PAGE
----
After a recent incident, I posted that in the last thirty years I'd crashed seven times and have been fortunate enough to have escaped without a breaking a bone. That number was "off the top of my head" but now I have taken the time to remember all of them, not counting falling over after just getting my first set of clips.
The first time came as I was following my son out of the neighborhood (McNeil Road and I-35 for those in the Round Rock area). We have to cross railroad tracks. Yes, we know how to cross them. But for some reason, maybe traffic, he swerved and got caught and went down, and I swerved to miss him and also caught my wheel and went down. More embarrassment than anything, we got up and continued riding.
My second crash happened in the garage. I recently purchased a set of rollers to assist in winter preparation for my coast-to-coast journey (2001). Like a sophomore, I became over-confident. The rollers were situated next to a wall so I could use it to help in balancing. One day my mind wandered and when I finished my workout, I applied the brakes rather than put my hand on the wall. Next thing I knew, I fell over (like that tv clip of the guy on a trike falling over). No time to unclip. Big bruise on my hip. Forever after, I don't use a wall, rather something I can get a hand around, like the side of my pick-up, or the back porch fence.
The third time I was along the I-35 access road near Jarrell. I had the right-of-way, but it was on an incline and my speed only in the 5 mph range. I saw the pick-up slowing for his stop sign, mentally registered he was stopping and kept peddling. Rather than a complete stop, he rolled through and we collided, my front wheel to his left front fender. This was a long ride, therefore I had my Camelbak on, and it took the brunt of me and the bike hitting his fender. He was most apologetic and paid for a new wheel, in addition to transporting me back to my car. I only had a big bruise and minor road rash.
The fourth time I got caught in a drizzle after a long dry spell. The smooth asphalt was slick. Anderson Mill and 620 for those in the area. I cautiously made the right turn off 620 but the back wheel slid out from under me and I slid across the lane and into the raised median. Neither I nor the bike sustained any damage. But the reason I remember this so well is the lady going north, waiting for the red light to change. She steadfastly refused to acknowledge my presence, only a few feet under her car door. Lucky for me, I didn't have any traffic waiting for me to extricate myself and get righted.
Number five was the scariest. It was my Sunday morning ride, on Bee Cave Road just west of 360, going downhill at close to 40 mph. As I approached Addie Roy Road, a stopped pick-up pulled out right in front of me. I hit the brakes and swerved right, into Addie Roy, but my rear wheel slid on gravel and I went down really hard. Again, the Camelbak rescued me, but I lay in the middle of the road for a good three minutes, just trying to breathe and mentally check my body. The pick-up kept driving, but apparently his conscience got the better of him and he circled back (it took several minutes). The irony in this was he was a cyclist going out to start his ride! I had to call my wife to gather me and the bike up.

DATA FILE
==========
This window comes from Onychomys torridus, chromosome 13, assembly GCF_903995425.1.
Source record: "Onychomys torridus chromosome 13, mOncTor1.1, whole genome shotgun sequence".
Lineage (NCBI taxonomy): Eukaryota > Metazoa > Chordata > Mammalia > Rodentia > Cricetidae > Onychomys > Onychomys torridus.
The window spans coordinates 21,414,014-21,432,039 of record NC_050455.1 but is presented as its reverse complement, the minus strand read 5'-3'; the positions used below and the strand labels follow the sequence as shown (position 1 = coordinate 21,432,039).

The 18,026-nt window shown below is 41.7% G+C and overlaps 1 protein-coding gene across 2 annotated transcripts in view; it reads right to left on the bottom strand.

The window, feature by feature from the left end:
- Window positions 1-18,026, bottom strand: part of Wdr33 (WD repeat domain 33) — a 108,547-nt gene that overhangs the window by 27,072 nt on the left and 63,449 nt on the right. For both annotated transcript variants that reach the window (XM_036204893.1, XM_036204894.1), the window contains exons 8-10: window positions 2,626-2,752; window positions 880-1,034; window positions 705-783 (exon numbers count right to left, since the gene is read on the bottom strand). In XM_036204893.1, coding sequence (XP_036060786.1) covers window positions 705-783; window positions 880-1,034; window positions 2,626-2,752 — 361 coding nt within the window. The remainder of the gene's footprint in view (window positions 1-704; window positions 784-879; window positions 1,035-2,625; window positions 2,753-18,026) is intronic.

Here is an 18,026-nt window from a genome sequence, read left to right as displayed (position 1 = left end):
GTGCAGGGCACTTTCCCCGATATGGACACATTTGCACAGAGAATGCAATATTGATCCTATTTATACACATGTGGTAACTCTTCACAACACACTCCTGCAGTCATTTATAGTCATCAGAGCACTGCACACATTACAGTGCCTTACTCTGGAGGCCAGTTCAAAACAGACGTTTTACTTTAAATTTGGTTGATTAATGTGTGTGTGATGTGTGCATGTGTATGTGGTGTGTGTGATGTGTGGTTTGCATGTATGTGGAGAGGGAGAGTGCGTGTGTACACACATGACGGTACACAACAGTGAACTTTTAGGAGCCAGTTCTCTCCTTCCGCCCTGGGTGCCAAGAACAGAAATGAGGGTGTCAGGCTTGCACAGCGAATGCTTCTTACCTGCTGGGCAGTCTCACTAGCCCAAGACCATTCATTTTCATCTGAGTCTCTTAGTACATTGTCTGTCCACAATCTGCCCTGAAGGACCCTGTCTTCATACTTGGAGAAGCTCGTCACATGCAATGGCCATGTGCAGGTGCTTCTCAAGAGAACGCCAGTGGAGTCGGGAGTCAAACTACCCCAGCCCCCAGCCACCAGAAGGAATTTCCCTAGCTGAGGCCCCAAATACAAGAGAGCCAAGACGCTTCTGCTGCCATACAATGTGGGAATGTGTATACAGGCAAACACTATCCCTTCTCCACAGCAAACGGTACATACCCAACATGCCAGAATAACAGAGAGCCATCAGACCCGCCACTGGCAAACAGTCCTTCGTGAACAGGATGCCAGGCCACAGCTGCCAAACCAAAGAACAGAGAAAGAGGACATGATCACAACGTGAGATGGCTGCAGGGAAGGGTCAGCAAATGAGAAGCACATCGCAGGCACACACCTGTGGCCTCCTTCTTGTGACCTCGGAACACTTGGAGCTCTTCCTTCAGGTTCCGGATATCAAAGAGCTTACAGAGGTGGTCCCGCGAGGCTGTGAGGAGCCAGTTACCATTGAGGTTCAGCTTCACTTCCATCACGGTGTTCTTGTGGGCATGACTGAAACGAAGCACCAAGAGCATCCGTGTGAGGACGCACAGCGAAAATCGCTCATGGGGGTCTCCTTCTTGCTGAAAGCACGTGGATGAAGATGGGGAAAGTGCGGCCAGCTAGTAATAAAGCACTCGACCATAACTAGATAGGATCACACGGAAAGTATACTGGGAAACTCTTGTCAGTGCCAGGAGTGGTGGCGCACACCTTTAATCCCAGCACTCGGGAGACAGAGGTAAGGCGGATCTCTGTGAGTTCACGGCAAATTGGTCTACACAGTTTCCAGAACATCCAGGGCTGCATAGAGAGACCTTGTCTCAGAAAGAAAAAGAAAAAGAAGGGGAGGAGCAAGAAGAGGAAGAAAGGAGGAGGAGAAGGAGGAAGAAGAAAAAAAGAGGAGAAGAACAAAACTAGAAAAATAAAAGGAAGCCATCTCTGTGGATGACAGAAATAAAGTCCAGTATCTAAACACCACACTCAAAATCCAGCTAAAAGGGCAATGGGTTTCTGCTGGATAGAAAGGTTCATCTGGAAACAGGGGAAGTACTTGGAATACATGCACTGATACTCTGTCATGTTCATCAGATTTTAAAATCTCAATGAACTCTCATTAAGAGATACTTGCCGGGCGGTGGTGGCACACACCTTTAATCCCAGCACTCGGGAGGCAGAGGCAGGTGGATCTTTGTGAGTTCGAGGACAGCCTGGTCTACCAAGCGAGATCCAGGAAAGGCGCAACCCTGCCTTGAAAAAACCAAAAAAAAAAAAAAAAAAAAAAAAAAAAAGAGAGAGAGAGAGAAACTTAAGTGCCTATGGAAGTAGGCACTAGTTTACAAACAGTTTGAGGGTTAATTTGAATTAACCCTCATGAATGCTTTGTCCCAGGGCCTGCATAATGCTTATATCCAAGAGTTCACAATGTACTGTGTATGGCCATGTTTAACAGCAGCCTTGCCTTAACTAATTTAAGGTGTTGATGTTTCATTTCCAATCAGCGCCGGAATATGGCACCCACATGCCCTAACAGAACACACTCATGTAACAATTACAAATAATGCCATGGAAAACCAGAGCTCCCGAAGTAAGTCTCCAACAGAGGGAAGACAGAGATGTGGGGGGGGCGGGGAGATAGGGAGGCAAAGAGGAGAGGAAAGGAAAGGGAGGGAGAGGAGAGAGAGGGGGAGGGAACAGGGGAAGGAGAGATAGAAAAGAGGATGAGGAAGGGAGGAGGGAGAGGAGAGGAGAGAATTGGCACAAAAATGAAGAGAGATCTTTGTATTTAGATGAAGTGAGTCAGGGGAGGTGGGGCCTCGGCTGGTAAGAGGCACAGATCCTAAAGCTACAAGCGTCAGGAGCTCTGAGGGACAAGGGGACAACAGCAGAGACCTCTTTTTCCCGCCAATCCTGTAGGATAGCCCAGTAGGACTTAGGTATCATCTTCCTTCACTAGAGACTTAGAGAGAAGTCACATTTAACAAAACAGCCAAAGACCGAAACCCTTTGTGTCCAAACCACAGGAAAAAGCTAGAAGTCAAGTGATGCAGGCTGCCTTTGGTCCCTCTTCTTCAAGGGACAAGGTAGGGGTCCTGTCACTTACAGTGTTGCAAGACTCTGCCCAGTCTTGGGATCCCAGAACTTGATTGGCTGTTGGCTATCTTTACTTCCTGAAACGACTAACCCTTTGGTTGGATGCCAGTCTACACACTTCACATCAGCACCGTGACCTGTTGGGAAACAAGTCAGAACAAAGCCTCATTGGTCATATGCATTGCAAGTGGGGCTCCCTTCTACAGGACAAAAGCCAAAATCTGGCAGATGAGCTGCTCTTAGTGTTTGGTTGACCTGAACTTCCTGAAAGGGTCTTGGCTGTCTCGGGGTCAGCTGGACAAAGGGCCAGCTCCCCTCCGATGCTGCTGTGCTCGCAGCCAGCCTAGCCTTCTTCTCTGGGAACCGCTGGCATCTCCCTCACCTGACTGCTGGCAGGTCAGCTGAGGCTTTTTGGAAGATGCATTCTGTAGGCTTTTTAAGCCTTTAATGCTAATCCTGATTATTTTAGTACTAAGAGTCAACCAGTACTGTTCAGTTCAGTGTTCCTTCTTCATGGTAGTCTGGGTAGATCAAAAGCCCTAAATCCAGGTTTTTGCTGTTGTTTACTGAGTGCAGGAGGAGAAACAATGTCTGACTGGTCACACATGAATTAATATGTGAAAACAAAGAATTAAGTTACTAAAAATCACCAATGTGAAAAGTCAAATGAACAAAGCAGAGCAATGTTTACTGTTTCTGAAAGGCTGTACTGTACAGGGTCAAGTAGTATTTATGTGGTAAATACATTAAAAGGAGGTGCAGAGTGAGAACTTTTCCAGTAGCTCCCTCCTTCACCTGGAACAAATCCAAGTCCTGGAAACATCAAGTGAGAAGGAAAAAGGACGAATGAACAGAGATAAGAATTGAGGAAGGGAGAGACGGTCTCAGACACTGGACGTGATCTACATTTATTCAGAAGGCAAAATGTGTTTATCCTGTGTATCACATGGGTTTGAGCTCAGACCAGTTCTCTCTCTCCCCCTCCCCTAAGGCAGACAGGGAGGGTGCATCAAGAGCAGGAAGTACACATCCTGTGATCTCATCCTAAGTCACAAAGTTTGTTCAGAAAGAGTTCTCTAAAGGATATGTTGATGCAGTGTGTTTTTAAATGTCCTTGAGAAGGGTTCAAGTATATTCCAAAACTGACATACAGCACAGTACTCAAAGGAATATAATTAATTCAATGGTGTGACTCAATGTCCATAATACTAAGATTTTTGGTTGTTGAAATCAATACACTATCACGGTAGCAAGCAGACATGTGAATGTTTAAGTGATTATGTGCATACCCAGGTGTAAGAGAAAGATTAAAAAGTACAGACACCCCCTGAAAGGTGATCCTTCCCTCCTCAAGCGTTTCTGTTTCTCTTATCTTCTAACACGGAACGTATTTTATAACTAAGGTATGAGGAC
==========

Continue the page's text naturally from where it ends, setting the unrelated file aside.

Number six happened on a group ride. Our group leader is very conscientious about safety, and always gives a briefing before we start out. One of his points is that on left turns we shouldn't be cutting the corner into the lane of oncoming traffic, but keep it wide into our own lanes. This was in the fall (actually winter, but it was when the trees shed their leaves). On one particular corner the combination of turning wide and wet leaves in the gutter had me once again on the ground. Pook ding-fu! I had a cut finger, and my left knee had a few gashes. I still have the tatoo they left, three years since, but it is slowly fading.
And the last one. Another group ride, Christmas Eve. A nice twenty mile (was going to be thirty, but things happened so we cut it short) to downtown Austin and back. I really enjoyed the riding, and tucked in behind a friend with whom I've ridden before. We were on a concrete hike/bike trail when he lost concentration and wandered off into the grass. A slight over-correction on his part, and slow reaction on mine, and wheels touched. I went down in a hurry. Again, I had the Camelbak, this time festooned with lights. So many times, this type of crash results in a broken collarbone. I escaped with only minor road rash. Not even my jersey (my Christmas one) was torn.
Each accident has taught me a lesson, and I remain quite thankful it didn't come with a broken bone. Maybe after reading this, you too will change a bad habit or become more aware of your surroundings when out riding. As Professor Moody would exclaim: CONSTANT VIGILANCE!